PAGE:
Metrics for Evaluating Electronic Control System Architecture Alternatives 2010-01-0453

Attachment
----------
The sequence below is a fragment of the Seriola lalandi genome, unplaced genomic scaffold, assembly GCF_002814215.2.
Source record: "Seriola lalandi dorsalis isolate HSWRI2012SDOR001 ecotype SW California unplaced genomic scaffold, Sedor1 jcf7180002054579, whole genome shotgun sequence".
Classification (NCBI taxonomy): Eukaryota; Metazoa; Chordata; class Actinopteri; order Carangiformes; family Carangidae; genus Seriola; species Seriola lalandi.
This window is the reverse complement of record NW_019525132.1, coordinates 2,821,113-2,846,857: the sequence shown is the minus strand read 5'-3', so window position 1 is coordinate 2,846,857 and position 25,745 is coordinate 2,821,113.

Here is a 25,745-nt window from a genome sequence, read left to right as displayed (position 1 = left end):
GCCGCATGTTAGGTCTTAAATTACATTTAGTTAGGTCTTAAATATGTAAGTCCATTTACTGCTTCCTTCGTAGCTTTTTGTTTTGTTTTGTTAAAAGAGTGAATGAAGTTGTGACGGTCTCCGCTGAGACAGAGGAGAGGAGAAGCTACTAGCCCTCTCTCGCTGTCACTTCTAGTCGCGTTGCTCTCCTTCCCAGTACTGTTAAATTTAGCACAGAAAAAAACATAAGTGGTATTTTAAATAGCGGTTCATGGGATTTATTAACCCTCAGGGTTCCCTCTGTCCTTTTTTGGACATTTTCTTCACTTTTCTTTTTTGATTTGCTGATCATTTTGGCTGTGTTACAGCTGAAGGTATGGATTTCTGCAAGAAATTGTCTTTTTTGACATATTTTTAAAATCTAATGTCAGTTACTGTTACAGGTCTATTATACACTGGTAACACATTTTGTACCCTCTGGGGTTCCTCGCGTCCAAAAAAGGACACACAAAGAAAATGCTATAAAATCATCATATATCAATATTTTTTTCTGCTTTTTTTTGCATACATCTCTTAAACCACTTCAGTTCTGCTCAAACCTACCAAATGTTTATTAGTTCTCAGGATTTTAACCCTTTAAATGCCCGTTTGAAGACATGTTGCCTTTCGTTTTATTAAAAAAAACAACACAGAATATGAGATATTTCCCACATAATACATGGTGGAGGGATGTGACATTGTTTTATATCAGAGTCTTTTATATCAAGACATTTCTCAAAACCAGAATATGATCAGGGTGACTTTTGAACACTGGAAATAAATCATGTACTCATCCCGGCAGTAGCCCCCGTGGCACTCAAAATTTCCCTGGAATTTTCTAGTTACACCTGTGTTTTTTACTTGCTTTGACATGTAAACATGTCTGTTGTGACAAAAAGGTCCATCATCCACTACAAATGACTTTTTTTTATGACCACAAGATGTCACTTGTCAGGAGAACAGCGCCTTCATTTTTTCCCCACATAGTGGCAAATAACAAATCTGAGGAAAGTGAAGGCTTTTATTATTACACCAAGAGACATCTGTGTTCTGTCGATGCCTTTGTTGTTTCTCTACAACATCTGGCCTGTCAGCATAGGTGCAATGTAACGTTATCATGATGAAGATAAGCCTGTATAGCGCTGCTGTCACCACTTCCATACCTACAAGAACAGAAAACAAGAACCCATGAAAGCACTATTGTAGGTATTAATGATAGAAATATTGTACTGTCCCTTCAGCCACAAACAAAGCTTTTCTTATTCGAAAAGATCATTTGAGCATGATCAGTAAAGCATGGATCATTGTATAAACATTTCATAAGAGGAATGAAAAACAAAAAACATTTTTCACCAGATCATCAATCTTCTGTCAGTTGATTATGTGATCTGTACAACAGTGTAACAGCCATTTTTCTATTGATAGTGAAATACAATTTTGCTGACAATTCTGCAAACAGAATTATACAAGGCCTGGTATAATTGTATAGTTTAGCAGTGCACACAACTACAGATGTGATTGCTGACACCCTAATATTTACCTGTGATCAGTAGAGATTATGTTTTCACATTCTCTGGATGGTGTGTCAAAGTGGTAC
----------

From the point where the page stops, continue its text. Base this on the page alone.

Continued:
Current development processes for automotive Electronic Control System (ECS) architectures have certain limitations in evaluating and comparing different architecture design alternatives. The limitations entail the lack of systematic and quantitative exploration and evaluation approaches that enable objective comparison of architectures in the early phases of the design cycle. In addition, architecture design is a multi-stage process, and entails several stakeholders who typically use their own metrics to evaluate different architecture design alternatives. Hence, there is no comprehensive view of which metrics should be used, and how they should be defined. Finally, there are often conflicting forces pulling the architecture design toward short-term objectives such as immediate cost savings versus more flexible, scalable or reliable solutions. In this paper, we propose the usage of a set of metrics for comparing ECS architecture alternatives. We believe the set of metrics constitutes a relevant aspect to address the existing design gaps. We define the set of metrics based on non-functional requirements (reliability, vehicle availability, safety, monetary cost, and timing), the degree to accommodate changes (reusability, flexibility, scalability, and expandability), the customer requirements (integrity, maintainability, energy efficiency, and security), and the compatibility to legacy designs (complexity, organizational alignment, backwards compatibility, and packagability). The key pillars for the metric-based evaluation framework of ECS architecture alternatives are as follows: (a) incremental design knowledge (by a combination of prediction, measurement, and analysis of the architecture alternatives), (b) metric evaluations (ranging from qualitative to quantitative depending on the stage of the design), and (c) comparison of the alternatives (once the metrics have been evaluated). The proposed metric-based evaluation of architecture design alternatives is relative (i.e., the results are usable within the scope of a group of alternatives being considered). The comparison is potentially more qualitative in the early phases of the design cycle as fewer data are available; for a more quantitative evaluation, data sets and design details (which are usually available in the later phases of the design cycle) are essential.